Rice University
Rice Magazine| The Magazine of Rice University | No. 3 | 2009


When New York artist Paul Villinski was preparing for a 2006 exhibition in post-Katrina New Orleans, he wanted to immerse himself in the city and its culture while he created work in response to the devastation. But making art requires space and a host of accoutrements, all of which were in short supply in New Orleans at the time, so Villinski decided to bring his studio and living quarters with him.

Inside the Emergency Response Studio

Villinski’s solution — “Emergency Response Studio” — utilized one of the most notorious symbols of the disaster: the FEMA trailer. He obtained one of the 30-foot Gulf Streams and set about reworking — and greening — the dreaded trailer’s interior. Over a seven-month period, he reconfigured the space to allow for a studio and added a drop-down porch. He ripped out the trailer’s much publicized hazardous and formaldehyde-laden materials and replaced them with green materials like reclaimed wood, bamboo cabinetry, linseed oil linoleum tiles and insulation made of recycled denim. The traditionally dark trailer became light-filled, even when closed, because of a clear polycarbonate side panel and a geodesic dome the artist built into the roof. Fresh air circulated through the open porch, and power was generated through solar panels and a micro-wind turbine and stored in eight mammoth batteries.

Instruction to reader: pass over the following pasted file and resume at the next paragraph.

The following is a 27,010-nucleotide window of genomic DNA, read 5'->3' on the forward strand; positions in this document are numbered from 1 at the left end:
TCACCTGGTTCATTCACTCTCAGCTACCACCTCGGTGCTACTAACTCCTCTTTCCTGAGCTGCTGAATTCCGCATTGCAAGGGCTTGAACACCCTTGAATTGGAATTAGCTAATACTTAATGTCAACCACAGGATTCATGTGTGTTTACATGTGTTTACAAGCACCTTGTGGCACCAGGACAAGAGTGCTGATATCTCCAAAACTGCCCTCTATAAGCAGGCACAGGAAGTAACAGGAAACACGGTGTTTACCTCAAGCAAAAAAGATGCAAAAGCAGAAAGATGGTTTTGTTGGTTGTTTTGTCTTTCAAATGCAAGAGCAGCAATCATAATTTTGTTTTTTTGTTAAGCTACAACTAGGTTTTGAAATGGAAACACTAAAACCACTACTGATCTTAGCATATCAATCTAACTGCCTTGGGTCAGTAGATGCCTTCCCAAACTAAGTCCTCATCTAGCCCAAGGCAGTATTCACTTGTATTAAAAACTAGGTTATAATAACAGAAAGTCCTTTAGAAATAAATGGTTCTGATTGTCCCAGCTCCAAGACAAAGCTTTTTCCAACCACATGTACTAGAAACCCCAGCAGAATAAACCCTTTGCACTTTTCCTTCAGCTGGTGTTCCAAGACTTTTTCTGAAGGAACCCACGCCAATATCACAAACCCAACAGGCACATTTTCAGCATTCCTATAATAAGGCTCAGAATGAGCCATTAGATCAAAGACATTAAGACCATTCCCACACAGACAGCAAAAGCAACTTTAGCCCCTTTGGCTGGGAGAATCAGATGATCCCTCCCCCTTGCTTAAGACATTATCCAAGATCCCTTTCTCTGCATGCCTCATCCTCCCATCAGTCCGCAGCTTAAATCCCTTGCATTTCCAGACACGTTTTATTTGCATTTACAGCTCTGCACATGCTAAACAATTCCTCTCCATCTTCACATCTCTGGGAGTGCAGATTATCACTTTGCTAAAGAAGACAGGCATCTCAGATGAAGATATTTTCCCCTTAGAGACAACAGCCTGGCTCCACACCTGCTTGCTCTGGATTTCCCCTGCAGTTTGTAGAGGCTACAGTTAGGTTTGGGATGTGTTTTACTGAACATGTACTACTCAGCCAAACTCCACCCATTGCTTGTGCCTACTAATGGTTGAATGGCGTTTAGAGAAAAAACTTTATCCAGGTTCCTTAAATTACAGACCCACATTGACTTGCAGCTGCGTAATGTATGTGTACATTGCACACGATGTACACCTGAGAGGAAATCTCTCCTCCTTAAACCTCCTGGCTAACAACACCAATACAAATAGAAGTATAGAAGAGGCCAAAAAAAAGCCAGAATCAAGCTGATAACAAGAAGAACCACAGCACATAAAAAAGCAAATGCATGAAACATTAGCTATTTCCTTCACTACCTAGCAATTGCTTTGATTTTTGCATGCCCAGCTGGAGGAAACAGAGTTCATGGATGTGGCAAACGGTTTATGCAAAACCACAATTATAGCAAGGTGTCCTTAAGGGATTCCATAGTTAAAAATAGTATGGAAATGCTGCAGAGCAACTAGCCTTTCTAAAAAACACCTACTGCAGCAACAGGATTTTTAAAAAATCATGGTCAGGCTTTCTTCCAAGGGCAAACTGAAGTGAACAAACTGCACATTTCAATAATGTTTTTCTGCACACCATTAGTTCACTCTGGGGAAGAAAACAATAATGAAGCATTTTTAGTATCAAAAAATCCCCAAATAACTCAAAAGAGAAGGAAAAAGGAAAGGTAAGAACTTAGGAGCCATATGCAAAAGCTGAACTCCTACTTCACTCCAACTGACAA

Emergency Response StudioThe result, which was parked in front of Sewall Hall as part of Villinski’s recent Rice Gallery installation, was a functional, portable and aesthetically pleasing space that seemed adequate, if tight, for one or two people. One wonders how in the world FEMA determined that a family of six could actually live for an extended period of time within the confines of the standard-issue trailer design.

To drive home that point, Villinski created a skeletal mock-up of an unaltered FEMA trailer inside the gallery that more than achieved his goal of emphasizing the “cagelike” quality of the original trailer space. Visitors could enter it and imagine what it would be like to live with their kith and kin — possibly for years — in a space that most families wouldn’t be able to stand for more than a weekend camping trip at a national park. The artist’s working studio was infinitely spacious in comparison.

Believing that artists should be deployed “as part of the mix of disaster workers, medical personnel, architects and urban planners charged with responding to, repairing and re-envisioning disaster sites like New Orleans,” Villinski sees his Emergency Response Studio as a vehicle — both literal and figurative — that will allow artists to embed themselves in and respond to disaster situations.